The coronavirus is here to stay. It has been more than two years since the virus became the scourge of all our lives. Now, new research has revealed that the virus even affects unborn babies. The researchers found that babies born to mothers infected with COVID-19 showed neurodevelopmental findings at six weeks of age. These babies had increased difficulty relaxing and adjusting their bodies while being held compared to babies born to uninfected women. The analysis, which was presented at the 30th European Congress of Psychiatry in Budapest, also highlighted that infants born to infected mothers also had significant difficulty controlling their shoulder and head movements. This suggests in particular that Covid affects motor functions.
However, Dr Rosa Ayesa Arriola of Marques de Valdecilla University Hospital in Spain pointed out that not all babies have neurodevelopmental differences.
“Our data shows that their risk is increased compared to those who are not exposed to Covid in the womb. We need a larger study to confirm the exact extent of the difference.”
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The initial study compared 21 infants born to mothers infected with COVID-19 with 21 born to healthy mothers.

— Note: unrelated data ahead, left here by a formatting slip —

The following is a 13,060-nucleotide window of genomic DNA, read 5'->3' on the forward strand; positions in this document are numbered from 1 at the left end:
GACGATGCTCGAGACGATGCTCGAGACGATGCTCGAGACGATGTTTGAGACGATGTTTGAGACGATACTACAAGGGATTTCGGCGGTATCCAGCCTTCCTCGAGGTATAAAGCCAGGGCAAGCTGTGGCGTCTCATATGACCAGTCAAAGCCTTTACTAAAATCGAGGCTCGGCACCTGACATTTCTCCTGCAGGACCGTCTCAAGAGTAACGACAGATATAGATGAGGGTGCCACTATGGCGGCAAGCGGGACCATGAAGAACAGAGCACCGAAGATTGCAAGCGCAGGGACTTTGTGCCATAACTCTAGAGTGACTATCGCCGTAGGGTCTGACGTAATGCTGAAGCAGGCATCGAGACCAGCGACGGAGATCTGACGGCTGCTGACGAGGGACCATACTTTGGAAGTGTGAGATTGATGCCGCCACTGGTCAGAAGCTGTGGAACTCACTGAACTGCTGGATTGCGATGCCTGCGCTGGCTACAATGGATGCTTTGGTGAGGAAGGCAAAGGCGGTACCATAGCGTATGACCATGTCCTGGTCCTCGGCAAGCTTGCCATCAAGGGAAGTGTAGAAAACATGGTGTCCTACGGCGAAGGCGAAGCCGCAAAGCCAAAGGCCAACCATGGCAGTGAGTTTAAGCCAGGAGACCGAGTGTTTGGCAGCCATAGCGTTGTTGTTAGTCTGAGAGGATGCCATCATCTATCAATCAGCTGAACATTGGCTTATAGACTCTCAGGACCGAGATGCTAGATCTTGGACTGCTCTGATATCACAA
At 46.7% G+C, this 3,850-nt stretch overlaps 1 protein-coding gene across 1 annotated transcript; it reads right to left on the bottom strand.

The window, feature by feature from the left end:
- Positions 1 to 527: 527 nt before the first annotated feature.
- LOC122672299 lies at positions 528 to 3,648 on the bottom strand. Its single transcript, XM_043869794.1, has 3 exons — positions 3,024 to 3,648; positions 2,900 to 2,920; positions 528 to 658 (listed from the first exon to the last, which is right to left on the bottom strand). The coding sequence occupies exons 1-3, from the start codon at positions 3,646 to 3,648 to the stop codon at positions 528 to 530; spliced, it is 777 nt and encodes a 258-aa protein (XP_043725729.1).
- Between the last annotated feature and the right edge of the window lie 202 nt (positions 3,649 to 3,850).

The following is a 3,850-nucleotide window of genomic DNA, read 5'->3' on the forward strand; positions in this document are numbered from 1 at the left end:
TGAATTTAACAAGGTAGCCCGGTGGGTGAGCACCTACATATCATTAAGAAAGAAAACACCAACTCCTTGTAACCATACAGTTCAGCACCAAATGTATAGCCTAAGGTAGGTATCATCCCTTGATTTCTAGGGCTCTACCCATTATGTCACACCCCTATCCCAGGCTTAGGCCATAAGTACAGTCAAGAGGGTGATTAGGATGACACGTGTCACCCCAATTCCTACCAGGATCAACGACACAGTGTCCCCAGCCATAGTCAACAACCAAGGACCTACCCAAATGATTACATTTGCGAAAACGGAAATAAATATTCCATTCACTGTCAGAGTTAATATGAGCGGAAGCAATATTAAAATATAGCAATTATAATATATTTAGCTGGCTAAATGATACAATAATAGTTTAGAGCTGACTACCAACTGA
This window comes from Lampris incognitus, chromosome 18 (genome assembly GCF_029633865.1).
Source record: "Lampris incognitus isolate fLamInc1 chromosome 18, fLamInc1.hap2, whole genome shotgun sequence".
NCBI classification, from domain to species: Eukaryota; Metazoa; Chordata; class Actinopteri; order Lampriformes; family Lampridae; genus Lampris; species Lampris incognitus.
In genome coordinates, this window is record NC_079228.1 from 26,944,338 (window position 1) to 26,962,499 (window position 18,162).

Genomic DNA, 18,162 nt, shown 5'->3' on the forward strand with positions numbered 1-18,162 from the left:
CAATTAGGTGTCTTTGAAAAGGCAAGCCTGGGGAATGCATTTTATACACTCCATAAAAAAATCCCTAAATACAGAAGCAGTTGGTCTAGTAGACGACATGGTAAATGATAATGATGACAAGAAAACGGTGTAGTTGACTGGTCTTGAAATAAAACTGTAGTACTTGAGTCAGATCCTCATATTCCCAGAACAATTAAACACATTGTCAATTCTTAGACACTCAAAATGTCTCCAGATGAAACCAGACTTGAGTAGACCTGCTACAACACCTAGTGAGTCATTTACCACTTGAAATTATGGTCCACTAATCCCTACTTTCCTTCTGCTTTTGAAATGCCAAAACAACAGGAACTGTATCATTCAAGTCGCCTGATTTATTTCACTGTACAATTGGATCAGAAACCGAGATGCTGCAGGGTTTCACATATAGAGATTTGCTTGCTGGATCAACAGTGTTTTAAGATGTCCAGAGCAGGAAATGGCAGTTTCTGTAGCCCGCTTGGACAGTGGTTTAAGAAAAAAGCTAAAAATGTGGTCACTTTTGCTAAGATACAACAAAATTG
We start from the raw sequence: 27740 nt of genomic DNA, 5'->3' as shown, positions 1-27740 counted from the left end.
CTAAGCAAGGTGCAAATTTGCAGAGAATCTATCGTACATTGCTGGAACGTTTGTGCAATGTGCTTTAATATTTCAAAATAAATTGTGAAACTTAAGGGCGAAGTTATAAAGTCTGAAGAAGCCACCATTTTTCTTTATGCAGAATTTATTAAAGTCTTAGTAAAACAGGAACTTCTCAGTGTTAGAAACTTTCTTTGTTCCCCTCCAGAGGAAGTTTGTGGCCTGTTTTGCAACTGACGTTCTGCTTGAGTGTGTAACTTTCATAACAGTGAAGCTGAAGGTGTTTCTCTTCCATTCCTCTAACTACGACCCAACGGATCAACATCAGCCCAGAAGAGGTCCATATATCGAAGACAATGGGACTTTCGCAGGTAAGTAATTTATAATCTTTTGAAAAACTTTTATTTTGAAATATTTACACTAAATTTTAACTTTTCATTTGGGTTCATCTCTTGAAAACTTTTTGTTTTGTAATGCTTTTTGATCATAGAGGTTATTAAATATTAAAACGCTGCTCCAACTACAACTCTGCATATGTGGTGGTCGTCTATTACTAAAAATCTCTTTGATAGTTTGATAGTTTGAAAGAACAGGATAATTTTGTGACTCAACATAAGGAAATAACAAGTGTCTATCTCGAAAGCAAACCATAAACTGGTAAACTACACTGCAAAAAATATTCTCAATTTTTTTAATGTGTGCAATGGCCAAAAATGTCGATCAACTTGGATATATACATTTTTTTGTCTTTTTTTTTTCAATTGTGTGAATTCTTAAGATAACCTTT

As part of the test, mothers had to undergo a battery of assessments, including biochemical tests, as well as psychological questionnaires during and after pregnancy.
The Postnatal NBAS or Neonatal Behavioral Assessment Scale has also been done to measure the movements and behavior of the baby.
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“We found that some elements of the NBAS measure were altered in 6-week-old infants who had been exposed to the SARS-COV-2 virus. Indeed, they respond slightly differently when held or cuddled,” Agueda said. Castro Quintas of the University of Barcelona.
Another member of the research team, Dr. Livio Provenzi, highlighted the importance and need for further study of the direct and indirect effects of COVID-19 on parents and infants.
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“Pregnancy is a time of life that shapes much of our later development, and exposure to adversity during pregnancy can leave lasting biological imprints.”
(With agency contributions)
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